The first was Dallas Buyers' Club. While I've read a fair amount of criticism about the distortions to the story of Ron Woodroof (who is portrayed, brilliantly, by Matthew McConaughey), the fact remains that the essential story, that of a group of people fighting to extend their lives in the face of a modern plague, is displayed wonderfully in this film. I thought the structure was a bit off, in that we never really see the emotional impact of the changes on Woodroof because he's so driven to keep fighting in every arena that civil society allows. He's a fighter and he remains one, right to the end, and there's never really a different side. That said, it was such a departure from the usual fluff that McConaughey is attached to that I think I was won over by his performance in the same way that I was convinced ever after that Brad Pitt could act after seeing 12 Monkeys (and I was right!/breaks arm patting back.) Of course, soon after I'd seen DBC, True Detective began and I may never have a bad word to say about McConaughey again...
And you can't really say anything about the film without mentioning Jared Leto, who stole every scene that he was in. Again, the standard story about someone transitioning from bigot to at least grudgingly respectful is all well and good. But in the case of both actors, I was far more interested in the zeal that they obviously carried for their roles and how willing they were to embody them (quite literally, given that they both had to starve themselves to portray very sick individuals.) In that respect, just watching the performance was more important than getting something thrilling in the form of a plot.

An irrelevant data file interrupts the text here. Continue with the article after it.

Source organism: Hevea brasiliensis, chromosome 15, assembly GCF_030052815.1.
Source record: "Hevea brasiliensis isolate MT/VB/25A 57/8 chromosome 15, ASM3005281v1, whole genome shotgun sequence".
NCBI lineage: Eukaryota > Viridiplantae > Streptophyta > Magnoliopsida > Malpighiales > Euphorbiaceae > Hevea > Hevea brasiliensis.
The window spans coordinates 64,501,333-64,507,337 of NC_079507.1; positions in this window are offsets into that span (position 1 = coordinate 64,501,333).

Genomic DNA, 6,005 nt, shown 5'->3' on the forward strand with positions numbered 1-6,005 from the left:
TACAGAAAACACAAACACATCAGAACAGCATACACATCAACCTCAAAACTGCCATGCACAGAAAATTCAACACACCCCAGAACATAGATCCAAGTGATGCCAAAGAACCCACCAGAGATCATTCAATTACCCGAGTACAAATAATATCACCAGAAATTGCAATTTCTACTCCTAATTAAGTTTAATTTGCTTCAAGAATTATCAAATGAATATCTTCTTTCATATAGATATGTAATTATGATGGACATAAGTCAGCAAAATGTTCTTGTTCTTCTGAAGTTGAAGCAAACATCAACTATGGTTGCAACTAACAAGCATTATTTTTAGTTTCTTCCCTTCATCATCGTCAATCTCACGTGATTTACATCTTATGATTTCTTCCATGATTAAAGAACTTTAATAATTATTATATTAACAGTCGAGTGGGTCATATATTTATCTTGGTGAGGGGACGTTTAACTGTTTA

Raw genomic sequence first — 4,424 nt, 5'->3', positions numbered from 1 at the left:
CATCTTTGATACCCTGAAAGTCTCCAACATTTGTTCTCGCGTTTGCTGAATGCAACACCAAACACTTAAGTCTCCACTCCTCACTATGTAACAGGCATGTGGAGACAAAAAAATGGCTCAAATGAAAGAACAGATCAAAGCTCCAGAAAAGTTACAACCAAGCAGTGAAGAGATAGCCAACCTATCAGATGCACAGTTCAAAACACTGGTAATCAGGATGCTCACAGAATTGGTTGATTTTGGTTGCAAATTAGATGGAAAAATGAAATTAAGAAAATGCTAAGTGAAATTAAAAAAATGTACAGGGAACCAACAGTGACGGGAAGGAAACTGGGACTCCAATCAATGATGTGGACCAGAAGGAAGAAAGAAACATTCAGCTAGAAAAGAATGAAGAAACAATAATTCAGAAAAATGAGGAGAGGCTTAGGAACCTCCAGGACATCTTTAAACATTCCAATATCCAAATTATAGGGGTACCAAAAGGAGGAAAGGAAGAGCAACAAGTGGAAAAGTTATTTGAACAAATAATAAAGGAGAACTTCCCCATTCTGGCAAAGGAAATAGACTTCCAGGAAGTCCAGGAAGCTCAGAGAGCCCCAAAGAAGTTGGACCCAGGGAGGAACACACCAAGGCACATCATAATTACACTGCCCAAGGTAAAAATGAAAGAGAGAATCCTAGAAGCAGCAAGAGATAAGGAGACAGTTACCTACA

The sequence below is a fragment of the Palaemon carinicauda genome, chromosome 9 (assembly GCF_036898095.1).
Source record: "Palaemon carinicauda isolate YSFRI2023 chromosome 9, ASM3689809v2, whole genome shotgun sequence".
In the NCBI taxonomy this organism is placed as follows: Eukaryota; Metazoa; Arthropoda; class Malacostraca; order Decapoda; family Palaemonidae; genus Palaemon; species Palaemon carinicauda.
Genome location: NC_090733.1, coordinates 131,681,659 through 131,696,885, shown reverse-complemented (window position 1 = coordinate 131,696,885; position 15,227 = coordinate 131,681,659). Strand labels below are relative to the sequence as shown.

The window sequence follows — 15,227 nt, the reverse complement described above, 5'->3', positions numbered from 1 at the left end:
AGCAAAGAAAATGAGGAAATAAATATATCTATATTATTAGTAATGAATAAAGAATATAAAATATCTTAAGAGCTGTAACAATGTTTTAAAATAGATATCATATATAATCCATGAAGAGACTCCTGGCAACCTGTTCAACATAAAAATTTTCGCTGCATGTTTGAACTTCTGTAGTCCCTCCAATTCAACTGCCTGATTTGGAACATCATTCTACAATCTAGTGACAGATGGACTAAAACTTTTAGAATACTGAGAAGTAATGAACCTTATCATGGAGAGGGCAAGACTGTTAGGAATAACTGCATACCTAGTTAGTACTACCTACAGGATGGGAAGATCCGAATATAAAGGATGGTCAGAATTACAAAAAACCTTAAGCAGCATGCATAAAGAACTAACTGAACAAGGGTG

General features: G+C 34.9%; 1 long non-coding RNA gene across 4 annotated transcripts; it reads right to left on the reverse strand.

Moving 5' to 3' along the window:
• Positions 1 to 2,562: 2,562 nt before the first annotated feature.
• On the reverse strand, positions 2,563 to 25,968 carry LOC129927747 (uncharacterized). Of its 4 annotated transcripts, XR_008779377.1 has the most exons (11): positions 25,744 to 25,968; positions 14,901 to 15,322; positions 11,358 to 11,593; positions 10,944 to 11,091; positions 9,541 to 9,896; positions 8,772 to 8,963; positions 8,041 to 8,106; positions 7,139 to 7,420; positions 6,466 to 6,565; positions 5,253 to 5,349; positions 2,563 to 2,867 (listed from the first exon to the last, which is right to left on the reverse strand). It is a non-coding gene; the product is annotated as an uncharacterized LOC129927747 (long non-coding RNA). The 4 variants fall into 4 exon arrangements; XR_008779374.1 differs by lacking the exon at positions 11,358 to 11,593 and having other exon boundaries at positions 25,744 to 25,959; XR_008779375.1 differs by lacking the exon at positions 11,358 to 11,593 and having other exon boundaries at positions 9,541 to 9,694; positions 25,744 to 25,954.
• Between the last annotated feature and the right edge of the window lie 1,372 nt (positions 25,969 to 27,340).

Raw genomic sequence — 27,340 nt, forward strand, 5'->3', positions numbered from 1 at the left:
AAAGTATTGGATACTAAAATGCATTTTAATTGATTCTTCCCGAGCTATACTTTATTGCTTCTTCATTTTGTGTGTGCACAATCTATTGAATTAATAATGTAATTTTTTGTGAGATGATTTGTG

The same was essentially true of 12 Years a Slave. I enjoyed it for what it was, even though it veered away from drama and closer to documentary at some points. I thought the performances, top to bottom, were excellent with the lone exception of the aforementioned Pitt, whose role was so artificial that it fairly screamed "deus ex machina" and he played it that way. That may underscore my real problem with the film in that, while it certainly may be true that there was a Canadian contractor who is the person that eventually opens the door to Solomon Northrup's freedom (I have not read the original text), the development of that relationship isn't given the space that it needs to make Pitt's role feel like anything other than a device. Indeed, the film's title presents an agonizing length of time for the specific kind of injustice that Northrup endured (saying nothing about the broad-based injustice of slavery in the first place), but the film really fails to portray that time.